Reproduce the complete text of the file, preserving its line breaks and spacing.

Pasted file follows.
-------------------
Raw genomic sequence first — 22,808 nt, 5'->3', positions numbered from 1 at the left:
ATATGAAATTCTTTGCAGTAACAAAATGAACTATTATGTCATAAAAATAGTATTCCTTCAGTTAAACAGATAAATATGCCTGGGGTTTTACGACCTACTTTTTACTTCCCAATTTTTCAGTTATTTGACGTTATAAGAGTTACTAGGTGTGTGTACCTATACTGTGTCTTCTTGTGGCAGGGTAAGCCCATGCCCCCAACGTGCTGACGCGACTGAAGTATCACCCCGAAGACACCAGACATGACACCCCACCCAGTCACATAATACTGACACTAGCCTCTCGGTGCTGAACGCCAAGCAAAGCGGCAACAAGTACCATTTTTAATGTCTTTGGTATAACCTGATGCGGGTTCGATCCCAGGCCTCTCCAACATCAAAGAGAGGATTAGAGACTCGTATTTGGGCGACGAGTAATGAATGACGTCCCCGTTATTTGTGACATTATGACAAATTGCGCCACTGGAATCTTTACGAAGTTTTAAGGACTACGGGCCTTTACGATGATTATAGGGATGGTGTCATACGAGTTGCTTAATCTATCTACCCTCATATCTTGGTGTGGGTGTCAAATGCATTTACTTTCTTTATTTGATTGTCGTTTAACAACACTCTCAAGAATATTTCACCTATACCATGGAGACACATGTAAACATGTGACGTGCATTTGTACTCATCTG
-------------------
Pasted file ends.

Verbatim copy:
Raw genomic sequence first — 22,808 nt, 5'->3', positions numbered from 1 at the left:
ATATGAAATTCTTTGCAGTAACAAAATGAACTATTATGTCATAAAAATAGTATTCCTTCAGTTAAACAGATAAATATGCCTGGGGTTTTACGACCTACTTTTTACTTCCCAATTTTTCAGTTATTTGACGTTATAAGAGTTACTAGGTGTGTGTACCTATACTGTGTCTTCTTGTGGCAGGGTAAGCCCATGCCCCCAACGTGCTGACGCGACTGAAGTATCACCCCGAAGACACCAGACATGACACCCCACCCAGTCACATAATACTGACACTAGCCTCTCGGTGCTGAACGCCAAGCAAAGCGGCAACAAGTACCATTTTTAATGTCTTTGGTATAACCTGATGCGGGTTCGATCCCAGGCCTCTCCAACATCAAAGAGAGGATTAGAGACTCGTATTTGGGCGACGAGTAATGAATGACGTCCCCGTTATTTGTGACATTATGACAAATTGCGCCACTGGAATCTTTACGAAGTTTTAAGGACTACGGGCCTTTACGATGATTATAGGGATGGTGTCATACGAGTTGCTTAATCTATCTACCCTCATATCTTGGTGTGGGTGTCAAATGCATTTACTTTCTTTATTTGATTGTCGTTTAACAACACTCTCAAGAATATTTCACCTATACCATGGAGACACATGTAAACATGTGACGTGCATTTGTACTCATCTG